Madurai Shanmukhavadivu Subbulakshmi (M.S. Subbulakshmi), the nightingale of Carnatic music was born in Madurai, Tamil Nadu on September 16, 1916 to noted Veena player Shanmukhavadivu and lawyer Subramania Iyer.
Young Kunchamma as she was called and her siblings was brought up in a musical environment in her home close to the Madurai Meenakshi Temple. Her grand mother Akkammal was a violinist. Her mother used to play and rehearse constantly and Kunchamma used to listen and hum ragas along with the Veena and the Nadaswaram recitals frequently heard from the temple. Her first Guru was Madurai Srinivasa Iyengar but her lessons could not last long as her guru passed away soon after she finished her foundations. But she kept practicing on her own for long hours. She did her formal schooling only till class 5th and music became the world for her. Subbulakshmi’s perfect pitch whether high or low and fantastic range of voice is the result of her dedication, toil and hours of continuous practice. As a child, when she practiced she would stop playing the tambura in between to check whether she is maintaining the pitch with and without it. She also learned Hindustani music from Pandit Narayan Rao Vyas for a short while. In the 1930’s she learned ‘khayals’ and ‘thumris’ from Dwijenderlal Roy in Calcutta and later from Siddheshwari Devi of Benares and bhajans and Rabindra Sangeet from Dilipkumar Roy, she incorporates bhajans in almost all her concerts.
Little Kunchamma accompanied her mother in local concerts and later gave solo performances. She was the child prodigy of Madurai at one time. Her first recording was at the age of ten, when she recorded a couple of songs ‘Marakat vadivu’ and ‘Oothukuzhiyinile’ in an impossibly high pitch for HMV in Madras. In 1934, in her debut at the Madras Music Academy she was noticed and applauded by top rank musicians like Chembai Vaidyanatha Bhagavathar, Tiger Varadachariar, Karaikudi Sambavisa Iyer and the likes.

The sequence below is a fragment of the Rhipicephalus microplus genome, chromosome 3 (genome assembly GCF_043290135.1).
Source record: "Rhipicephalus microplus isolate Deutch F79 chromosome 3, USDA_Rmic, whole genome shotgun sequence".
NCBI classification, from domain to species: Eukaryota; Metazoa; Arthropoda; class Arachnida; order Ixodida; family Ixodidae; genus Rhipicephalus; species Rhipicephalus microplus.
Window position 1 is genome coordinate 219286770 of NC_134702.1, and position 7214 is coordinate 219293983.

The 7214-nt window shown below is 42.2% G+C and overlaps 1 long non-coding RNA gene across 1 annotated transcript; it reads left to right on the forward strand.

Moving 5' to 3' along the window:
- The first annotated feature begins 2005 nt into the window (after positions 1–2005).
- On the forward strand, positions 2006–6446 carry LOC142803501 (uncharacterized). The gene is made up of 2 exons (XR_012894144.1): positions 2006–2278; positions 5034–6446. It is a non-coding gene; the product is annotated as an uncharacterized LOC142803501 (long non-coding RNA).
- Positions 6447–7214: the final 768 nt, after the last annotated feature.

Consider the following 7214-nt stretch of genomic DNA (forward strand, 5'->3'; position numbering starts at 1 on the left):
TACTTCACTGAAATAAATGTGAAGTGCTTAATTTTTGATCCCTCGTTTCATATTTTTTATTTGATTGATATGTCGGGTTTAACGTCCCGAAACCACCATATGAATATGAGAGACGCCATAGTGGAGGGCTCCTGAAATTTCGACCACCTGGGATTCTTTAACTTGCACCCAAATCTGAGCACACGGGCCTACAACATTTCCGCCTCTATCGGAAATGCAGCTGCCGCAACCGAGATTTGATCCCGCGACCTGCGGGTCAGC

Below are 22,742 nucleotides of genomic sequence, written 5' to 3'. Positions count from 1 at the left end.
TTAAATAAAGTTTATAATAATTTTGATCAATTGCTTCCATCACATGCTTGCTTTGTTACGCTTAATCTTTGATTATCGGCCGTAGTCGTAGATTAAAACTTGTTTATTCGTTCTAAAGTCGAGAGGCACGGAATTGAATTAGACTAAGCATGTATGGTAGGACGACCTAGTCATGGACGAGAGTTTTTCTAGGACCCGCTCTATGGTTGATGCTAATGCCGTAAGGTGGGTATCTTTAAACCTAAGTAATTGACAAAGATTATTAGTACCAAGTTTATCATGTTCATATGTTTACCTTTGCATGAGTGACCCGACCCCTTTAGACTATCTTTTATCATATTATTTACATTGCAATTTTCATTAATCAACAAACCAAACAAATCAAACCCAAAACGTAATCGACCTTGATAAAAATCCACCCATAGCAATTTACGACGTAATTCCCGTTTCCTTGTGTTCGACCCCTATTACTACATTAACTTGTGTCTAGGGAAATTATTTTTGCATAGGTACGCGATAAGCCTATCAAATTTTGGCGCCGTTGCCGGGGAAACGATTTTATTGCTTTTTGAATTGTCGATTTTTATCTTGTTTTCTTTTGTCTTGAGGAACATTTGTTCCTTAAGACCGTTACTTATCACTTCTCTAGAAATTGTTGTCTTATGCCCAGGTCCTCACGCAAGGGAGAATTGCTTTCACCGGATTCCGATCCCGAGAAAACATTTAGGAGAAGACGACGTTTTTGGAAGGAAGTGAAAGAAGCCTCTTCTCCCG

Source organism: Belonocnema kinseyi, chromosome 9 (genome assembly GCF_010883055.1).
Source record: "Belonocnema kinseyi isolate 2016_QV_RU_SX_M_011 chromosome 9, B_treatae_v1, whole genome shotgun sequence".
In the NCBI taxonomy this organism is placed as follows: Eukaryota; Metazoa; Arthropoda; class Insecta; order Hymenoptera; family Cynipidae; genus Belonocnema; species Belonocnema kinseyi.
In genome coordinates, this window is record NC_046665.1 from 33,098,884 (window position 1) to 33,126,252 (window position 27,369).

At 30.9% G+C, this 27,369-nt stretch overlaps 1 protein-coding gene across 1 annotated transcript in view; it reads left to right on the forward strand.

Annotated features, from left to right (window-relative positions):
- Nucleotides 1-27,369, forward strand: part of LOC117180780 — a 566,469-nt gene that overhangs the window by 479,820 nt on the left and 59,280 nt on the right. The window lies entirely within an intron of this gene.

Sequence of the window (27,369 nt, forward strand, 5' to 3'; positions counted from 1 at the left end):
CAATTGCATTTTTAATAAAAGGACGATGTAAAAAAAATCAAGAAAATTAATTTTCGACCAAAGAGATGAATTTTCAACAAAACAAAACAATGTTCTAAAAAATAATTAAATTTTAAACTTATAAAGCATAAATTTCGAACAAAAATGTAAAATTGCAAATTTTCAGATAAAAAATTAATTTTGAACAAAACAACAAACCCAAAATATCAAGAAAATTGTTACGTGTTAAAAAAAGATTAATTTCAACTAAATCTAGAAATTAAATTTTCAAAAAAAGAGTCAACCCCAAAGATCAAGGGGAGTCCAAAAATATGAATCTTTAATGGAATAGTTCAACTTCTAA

In 1940 she married Thiagaraja Sadasivam, a well known figure in the Madras Congress circle, at Thiruneermalai. They had met four years earlier and with his wide connections in the journalistic and political world, he became instrumental in the continued success of her already flourishing career. From 1938 for a period of six years she started acting in films for a short while. Her films were quite successful but later in 1944 after her big hit ‘Meera’ produced by her husband and released in Tamil and Hindi, she quit and concentrated solely on music. From a South Indian celebrity she went on to become a national figure. Internationally she has given concerts almost all over the world like at Edinburgh festival and at the United Nations (1970), Carnegie Hall as the inaugural concert of the festival of India in London in 1982.
Subbulakshmi has been the recipient of the highest awards and honours the nation could bestow upon an artist and significant international recognition. She has earned doctorates from famed universities and her divine voice has earned acclaim from big and famous personalities like Mahatma Gandhi, Pandit Jawarharlal Nehru, Maharana of Udaipur etc as well as top rank musicians both in the Carnatic and Hindustani sphere in the country. In 1998, she was the first musician to receive the highest civilian award ‘Bharat Ratna’ from the President of India. Padma Bhushan (1954), Padma Vibhushan (1975), Ramon Magsaysay award (1974) are some of the major awards she has received.
The world of fame and adoration of thousands of fans, has left Subbulakshmi untouched. She remains the simple, neat, devout, down to earth person she always was and having a genuine interest in others. She passed away at the age of 88.
Madurai Shanmukhavadivu Subbulakshmi (September 16, 1916 – December 11, 2004) was a renowned Carnatic vocalist. She was the first musician ever to be awarded the Bharat Ratna, India’s highest civilian honor.
M. S. Subbulakhsmi was born to a musical family, in the temple town of Madurai, situated in the state of Tamil Nadu in South India. M.S. started learning Carnatic music from a very early age and released her first recording at the age of 10. She then began her Carnatic classical music training under Semmangudi Srinivasa Iyer and then Hindustani classical training under Pandit Narayan Rao Vyas. At 17, the child prodigy made her debut at the Madras Music Academy. Since then, she performed countless musical forms in different languages such as Hindi, Bengali, Gujarati, Tamil, Malayalam, Telugu, Sanskrit and Kannada.